Ocean, Marine Life & Freshwater Systems: CLASSY Awards Top 5

Ocean, Marine Life & Freshwater Systems: CLASSY Awards Top 5

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Ocean & Marine Life & Freshwater seek to create clean and sanitary waterways by addressing problems like habitat degradation, invasive species, urban development and water pollution. They work to reduce destructive fishing practices and strategically revive dying coral reefs and ocean dead zones. View the key indicators of this subcategory here.


Whole Watershed Restoration Initiative
Ecotrust
WHAT THEY’RE ADDRESSING There is a widespread lack of coordination and focus among the funders of salmon restoration in the Pacific Northwest. Funding is available from government agencies, yet most of it is spread opportunistically and too thinly across the landscape to effectively recover salmon. Funds need to be focused in areas with high conservation value, and agencies need to collaborate across boundaries to restore watersheds.
Whole Watershed Restoration Initiative
Program Name

Oregon
Location

2007
Start date

Brent Davies
Program Director

@Ecotrust

The Whole Watershed Restoration Initiative (WWRI) is inspired by public-private partnerships, such as the Global Alliance for Improved Nutrition (GAIN), that have succeeded in making measurable differences in other sectors. The program increases collaboration between agencies who contribute to an annual pool, giving up control over individual pots of money to create a larger, more strategic fund. Ecotrust solicits proposals from community groups, coordinates an Evaluation Committee representing 14 public, private, and tribal partners and funds top-ranked projects and then moves to the next set of priorities. Each year they run a competitive, open solicitation that awards $1-2M to organizations for 10-30 projects that address chronic risk factors, come from published plans, restore natural processes and create jobs. Over the last 6 years, WWRI has exceeded habitat and socio-economic performance targets by restoring all major ecological functions in 4 of 24 focus watersheds and 4,000 acres of priority salmon habitat, as well as opening nearly 500 river miles to fish passage. LEARN MORE.

People in the Pacific Northwest have realized that we need to coordinate, collaborate, and target our limited funds in those places that are most important to both salmon and people, if we want to increase our collective impact. Cathy P. Kellon, Program Director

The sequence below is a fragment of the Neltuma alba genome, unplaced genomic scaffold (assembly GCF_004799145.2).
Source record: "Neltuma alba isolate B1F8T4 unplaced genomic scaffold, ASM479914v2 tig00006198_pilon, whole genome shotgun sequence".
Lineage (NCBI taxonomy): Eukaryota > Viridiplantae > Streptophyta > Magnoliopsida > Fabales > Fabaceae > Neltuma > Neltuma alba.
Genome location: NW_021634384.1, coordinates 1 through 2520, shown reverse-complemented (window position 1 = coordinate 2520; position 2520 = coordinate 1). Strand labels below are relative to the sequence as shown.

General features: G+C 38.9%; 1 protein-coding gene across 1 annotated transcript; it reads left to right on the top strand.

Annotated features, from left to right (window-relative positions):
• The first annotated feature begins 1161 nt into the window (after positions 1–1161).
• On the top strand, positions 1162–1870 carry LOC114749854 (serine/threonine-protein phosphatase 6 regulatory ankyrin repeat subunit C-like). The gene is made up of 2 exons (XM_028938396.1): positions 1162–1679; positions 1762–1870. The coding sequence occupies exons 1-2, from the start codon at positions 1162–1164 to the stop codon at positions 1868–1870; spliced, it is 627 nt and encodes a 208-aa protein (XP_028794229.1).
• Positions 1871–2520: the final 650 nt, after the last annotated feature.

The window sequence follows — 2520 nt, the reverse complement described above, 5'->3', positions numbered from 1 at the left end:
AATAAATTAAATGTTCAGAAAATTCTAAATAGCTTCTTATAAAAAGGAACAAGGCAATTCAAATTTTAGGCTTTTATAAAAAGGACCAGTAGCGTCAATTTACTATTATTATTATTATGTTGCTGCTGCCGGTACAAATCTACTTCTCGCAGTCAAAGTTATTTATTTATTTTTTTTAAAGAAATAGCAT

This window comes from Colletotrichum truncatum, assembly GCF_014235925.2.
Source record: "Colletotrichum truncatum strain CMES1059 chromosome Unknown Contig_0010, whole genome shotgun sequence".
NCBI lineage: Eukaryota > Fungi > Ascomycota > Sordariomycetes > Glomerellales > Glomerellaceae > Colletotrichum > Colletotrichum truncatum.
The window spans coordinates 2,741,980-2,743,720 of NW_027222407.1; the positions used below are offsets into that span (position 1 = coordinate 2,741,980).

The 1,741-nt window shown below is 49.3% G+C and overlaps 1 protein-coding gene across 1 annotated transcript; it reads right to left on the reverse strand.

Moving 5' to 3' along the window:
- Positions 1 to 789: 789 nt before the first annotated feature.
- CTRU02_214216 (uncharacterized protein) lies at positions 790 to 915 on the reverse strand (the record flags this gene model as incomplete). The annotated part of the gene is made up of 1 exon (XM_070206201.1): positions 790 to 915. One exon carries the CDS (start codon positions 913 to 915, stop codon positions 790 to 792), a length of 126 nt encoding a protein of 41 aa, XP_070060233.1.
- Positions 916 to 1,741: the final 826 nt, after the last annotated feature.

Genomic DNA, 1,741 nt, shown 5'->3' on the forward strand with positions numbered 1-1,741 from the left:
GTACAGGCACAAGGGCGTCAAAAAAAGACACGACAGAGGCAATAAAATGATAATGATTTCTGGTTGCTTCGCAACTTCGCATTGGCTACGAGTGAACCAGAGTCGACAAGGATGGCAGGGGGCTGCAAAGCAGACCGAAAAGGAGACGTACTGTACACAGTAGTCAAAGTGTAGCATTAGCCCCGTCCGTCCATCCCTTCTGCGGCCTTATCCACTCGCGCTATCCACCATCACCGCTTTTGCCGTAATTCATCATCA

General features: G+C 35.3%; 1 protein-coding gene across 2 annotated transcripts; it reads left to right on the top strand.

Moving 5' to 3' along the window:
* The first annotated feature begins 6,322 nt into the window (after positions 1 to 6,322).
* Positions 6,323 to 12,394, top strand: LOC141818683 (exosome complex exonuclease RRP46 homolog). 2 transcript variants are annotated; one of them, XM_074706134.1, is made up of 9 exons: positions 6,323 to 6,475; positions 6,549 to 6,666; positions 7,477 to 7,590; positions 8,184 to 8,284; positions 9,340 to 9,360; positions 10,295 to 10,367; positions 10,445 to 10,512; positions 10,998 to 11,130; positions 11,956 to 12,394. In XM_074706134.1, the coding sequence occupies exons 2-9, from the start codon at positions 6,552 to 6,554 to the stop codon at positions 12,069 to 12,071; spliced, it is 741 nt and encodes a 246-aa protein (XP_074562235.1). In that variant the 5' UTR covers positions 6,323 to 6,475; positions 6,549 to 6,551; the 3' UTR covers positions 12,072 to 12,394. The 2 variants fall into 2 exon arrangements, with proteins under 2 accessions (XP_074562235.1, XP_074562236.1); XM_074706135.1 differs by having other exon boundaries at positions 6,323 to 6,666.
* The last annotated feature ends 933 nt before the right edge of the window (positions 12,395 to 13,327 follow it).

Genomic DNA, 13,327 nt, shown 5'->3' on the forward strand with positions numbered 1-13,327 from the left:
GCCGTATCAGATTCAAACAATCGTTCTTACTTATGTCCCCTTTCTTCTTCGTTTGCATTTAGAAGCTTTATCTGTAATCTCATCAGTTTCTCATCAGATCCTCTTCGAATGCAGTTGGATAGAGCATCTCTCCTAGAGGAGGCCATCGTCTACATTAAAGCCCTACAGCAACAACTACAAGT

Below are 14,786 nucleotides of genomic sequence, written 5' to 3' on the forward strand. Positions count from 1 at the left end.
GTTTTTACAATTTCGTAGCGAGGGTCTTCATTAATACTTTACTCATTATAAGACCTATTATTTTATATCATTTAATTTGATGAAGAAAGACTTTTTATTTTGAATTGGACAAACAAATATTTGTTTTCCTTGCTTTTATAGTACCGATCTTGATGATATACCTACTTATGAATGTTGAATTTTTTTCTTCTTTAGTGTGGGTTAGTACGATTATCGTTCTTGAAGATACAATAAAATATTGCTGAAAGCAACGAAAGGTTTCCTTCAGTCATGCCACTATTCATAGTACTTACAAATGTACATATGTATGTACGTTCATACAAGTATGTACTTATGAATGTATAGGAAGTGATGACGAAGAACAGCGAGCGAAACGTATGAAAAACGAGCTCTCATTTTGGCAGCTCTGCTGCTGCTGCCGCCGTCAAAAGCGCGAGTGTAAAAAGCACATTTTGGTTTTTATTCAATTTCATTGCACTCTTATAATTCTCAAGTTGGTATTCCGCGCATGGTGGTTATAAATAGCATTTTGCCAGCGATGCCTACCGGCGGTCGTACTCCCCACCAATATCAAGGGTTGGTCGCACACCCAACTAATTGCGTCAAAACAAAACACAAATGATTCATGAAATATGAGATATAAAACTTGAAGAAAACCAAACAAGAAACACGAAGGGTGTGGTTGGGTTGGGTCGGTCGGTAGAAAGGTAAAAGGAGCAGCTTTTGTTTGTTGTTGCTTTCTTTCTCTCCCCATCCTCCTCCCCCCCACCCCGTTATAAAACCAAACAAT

Saving Coral Reefs Program
Endangered Species International
WHAT THEY’RE ADDRESSING About one-quarter of coral reefs worldwide are already considered damaged beyond repair, with another two-thirds under serious threat. Indonesia and the Philippines hold 77% of Southeast Asia’s coral reefs and nearly 80% of threatened reefs.
Saving Coral Reefs
Program Name

Mindanao and Negros, Philippines
Location

2007
Start date

Pierre Fidenci
Program Director

The Saving Coral Reefs program understands the close relationship between healthy forests and healthy oceans, especially in the Philippines. The program approaches conservation with a strategy rooted in evidence that states that increasing forest protection in the right areas could increase benefits up to 10.4% to coral reef conditions. In addition to engaging the community in coral reef and environmental education and awareness initiatives, the program planted 400,000 native trees above coral reef areas and watersheds and created 3 marine protected areas in 2013. With a 70% tree survival rate, the program shows a solid reduction of sedimentation into ocean, ultimately protecting coral reefs nearby. LEARN MORE.

We’ve been effective because we’re able to address the concrete causes of the problem. I spend considerable time in the field and positive impacts can be seen on the ground; coral reefs are recovering with the great support of local communities. Pierre Fidenci, Program Director

 

 

Consumer Outreach Program
Monterey Bay Aquarium Seafood Watch
WHAT THEY’RE ADDRESSING Growing seafood demand threatens ocean health and wildlife like tuna, sharks, birds and mammals. Experts warn the majority of fisheries are over-exploited or depleted. Fish farming can help alleviate pressure but if not managed properly, brings its own set of environmental concerns such as pollution and habitat loss.
Consumer Outreach Program
Program Name

United States
Location

1999
Start date

Vicki Wawerchak
Program Director

@SeafoodWatch